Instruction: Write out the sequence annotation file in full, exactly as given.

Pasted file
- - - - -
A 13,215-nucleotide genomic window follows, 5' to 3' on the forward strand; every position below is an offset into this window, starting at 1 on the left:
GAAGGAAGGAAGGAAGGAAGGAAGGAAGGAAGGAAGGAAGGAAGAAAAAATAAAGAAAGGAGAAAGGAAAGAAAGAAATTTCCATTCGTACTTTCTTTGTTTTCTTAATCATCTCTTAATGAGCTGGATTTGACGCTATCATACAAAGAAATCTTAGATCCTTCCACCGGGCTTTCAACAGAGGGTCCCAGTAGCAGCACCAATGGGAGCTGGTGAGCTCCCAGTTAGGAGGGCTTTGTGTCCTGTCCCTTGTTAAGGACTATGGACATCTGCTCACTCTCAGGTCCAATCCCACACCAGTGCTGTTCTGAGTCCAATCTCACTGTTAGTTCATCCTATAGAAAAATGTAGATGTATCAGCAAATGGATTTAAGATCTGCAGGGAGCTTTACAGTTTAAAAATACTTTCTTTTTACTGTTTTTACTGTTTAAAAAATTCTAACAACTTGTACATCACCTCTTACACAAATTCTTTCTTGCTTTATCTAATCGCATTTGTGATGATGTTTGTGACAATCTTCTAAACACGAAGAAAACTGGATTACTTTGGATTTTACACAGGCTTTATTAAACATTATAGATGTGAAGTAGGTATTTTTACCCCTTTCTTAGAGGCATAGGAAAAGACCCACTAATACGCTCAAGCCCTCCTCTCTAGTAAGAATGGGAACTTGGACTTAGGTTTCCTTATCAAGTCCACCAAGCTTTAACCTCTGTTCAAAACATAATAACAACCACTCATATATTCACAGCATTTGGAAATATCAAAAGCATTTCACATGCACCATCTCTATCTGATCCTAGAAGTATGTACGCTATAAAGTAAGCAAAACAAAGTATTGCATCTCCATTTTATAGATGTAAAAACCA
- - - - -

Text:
A 13,215-nucleotide genomic window follows, 5' to 3' on the forward strand; every position below is an offset into this window, starting at 1 on the left:
GAAGGAAGGAAGGAAGGAAGGAAGGAAGGAAGGAAGGAAGGAAGAAAAAATAAAGAAAGGAGAAAGGAAAGAAAGAAATTTCCATTCGTACTTTCTTTGTTTTCTTAATCATCTCTTAATGAGCTGGATTTGACGCTATCATACAAAGAAATCTTAGATCCTTCCACCGGGCTTTCAACAGAGGGTCCCAGTAGCAGCACCAATGGGAGCTGGTGAGCTCCCAGTTAGGAGGGCTTTGTGTCCTGTCCCTTGTTAAGGACTATGGACATCTGCTCACTCTCAGGTCCAATCCCACACCAGTGCTGTTCTGAGTCCAATCTCACTGTTAGTTCATCCTATAGAAAAATGTAGATGTATCAGCAAATGGATTTAAGATCTGCAGGGAGCTTTACAGTTTAAAAATACTTTCTTTTTACTGTTTTTACTGTTTAAAAAATTCTAACAACTTGTACATCACCTCTTACACAAATTCTTTCTTGCTTTATCTAATCGCATTTGTGATGATGTTTGTGACAATCTTCTAAACACGAAGAAAACTGGATTACTTTGGATTTTACACAGGCTTTATTAAACATTATAGATGTGAAGTAGGTATTTTTACCCCTTTCTTAGAGGCATAGGAAAAGACCCACTAATACGCTCAAGCCCTCCTCTCTAGTAAGAATGGGAACTTGGACTTAGGTTTCCTTATCAAGTCCACCAAGCTTTAACCTCTGTTCAAAACATAATAACAACCACTCATATATTCACAGCATTTGGAAATATCAAAAGCATTTCACATGCACCATCTCTATCTGATCCTAGAAGTATGTACGCTATAAAGTAAGCAAAACAAAGTATTGCATCTCCATTTTATAGATGTAAAAACCA